1995, Pittsburgh, USA. MacArthur Wheeler breaks into a bank for a robbery. But strangely, he acts with his face uncovered… and smells very strong lemon! Easily identified thanks to surveillance cameras, he is arrested the same evening.
So why didn’t Wheeler cover his face like all robbers do?
Wheeler thought having a great idea: lemon juice could serve as invisible ink to write secret messages, therefore it could be used to become invisible to the cameras if he would spray his face.
This piece of news intrigues two psychologists, Daniel Dunning and Justin Kruger: how can people be so sure of themselves when they obviously know nothing?
To find an answer, the two psychologists set up a small experiment. They submit tests (humorist, grammatical, and logical reasoning) to groups of people and then ask them to self-assess. As a result, the people who have failed their tests the most are also those who feel they have done the best.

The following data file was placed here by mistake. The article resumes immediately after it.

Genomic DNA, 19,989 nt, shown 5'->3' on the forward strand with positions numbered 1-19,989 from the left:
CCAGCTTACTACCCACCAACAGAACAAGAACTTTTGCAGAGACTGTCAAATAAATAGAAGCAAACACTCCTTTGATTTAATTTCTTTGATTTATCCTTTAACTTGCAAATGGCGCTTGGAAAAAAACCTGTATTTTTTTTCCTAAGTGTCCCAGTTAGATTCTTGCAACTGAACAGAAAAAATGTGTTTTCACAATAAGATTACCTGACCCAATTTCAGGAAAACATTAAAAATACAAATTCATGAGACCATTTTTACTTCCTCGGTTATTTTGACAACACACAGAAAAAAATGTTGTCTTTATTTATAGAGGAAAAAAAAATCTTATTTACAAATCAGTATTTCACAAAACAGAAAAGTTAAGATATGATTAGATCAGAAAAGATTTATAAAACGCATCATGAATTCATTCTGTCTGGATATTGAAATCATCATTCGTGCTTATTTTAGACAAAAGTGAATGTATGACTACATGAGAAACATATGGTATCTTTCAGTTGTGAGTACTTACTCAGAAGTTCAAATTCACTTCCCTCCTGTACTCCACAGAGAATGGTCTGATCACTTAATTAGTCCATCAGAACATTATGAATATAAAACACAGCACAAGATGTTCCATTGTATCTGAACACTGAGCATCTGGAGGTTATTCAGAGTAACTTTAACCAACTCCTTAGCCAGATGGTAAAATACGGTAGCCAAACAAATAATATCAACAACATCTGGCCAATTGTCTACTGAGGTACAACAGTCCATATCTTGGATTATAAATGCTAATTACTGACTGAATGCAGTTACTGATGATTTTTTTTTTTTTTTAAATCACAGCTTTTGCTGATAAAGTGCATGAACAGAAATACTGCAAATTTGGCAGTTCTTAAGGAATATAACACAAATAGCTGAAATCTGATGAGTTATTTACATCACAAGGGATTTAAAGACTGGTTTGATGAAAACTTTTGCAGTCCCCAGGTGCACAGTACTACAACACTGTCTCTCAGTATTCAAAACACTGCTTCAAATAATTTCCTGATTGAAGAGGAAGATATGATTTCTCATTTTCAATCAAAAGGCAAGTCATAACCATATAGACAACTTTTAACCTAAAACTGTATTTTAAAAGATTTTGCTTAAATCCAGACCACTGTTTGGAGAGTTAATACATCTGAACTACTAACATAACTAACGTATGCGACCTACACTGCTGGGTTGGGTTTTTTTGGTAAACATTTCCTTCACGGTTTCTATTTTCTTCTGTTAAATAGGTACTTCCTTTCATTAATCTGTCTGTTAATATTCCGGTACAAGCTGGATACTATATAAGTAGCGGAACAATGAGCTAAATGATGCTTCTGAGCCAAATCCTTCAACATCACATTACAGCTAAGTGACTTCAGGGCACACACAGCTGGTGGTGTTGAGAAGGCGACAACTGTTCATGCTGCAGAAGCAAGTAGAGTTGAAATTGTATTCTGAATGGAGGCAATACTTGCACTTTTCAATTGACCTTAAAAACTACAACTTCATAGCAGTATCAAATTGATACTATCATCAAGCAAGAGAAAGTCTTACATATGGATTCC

This is the “Dunning-Kruger effect“, also called the overconfidence effect: when you are not competent in a field, you do not recognize this incompetence and you are even strongly tempted to overestimate your own abilities!
Wheeler the robber, who thought being an expert in becoming invisible, was probably a victim of this psychological bias which can also do damage in other fields. For example, if in the workplace, very self-confident incompetents get promoted instead of competent but more discreet colleagues, this can generate stress, a sense of injustice and demotivation within a team.
In short, it can make relationships between colleagues as acid as lemon!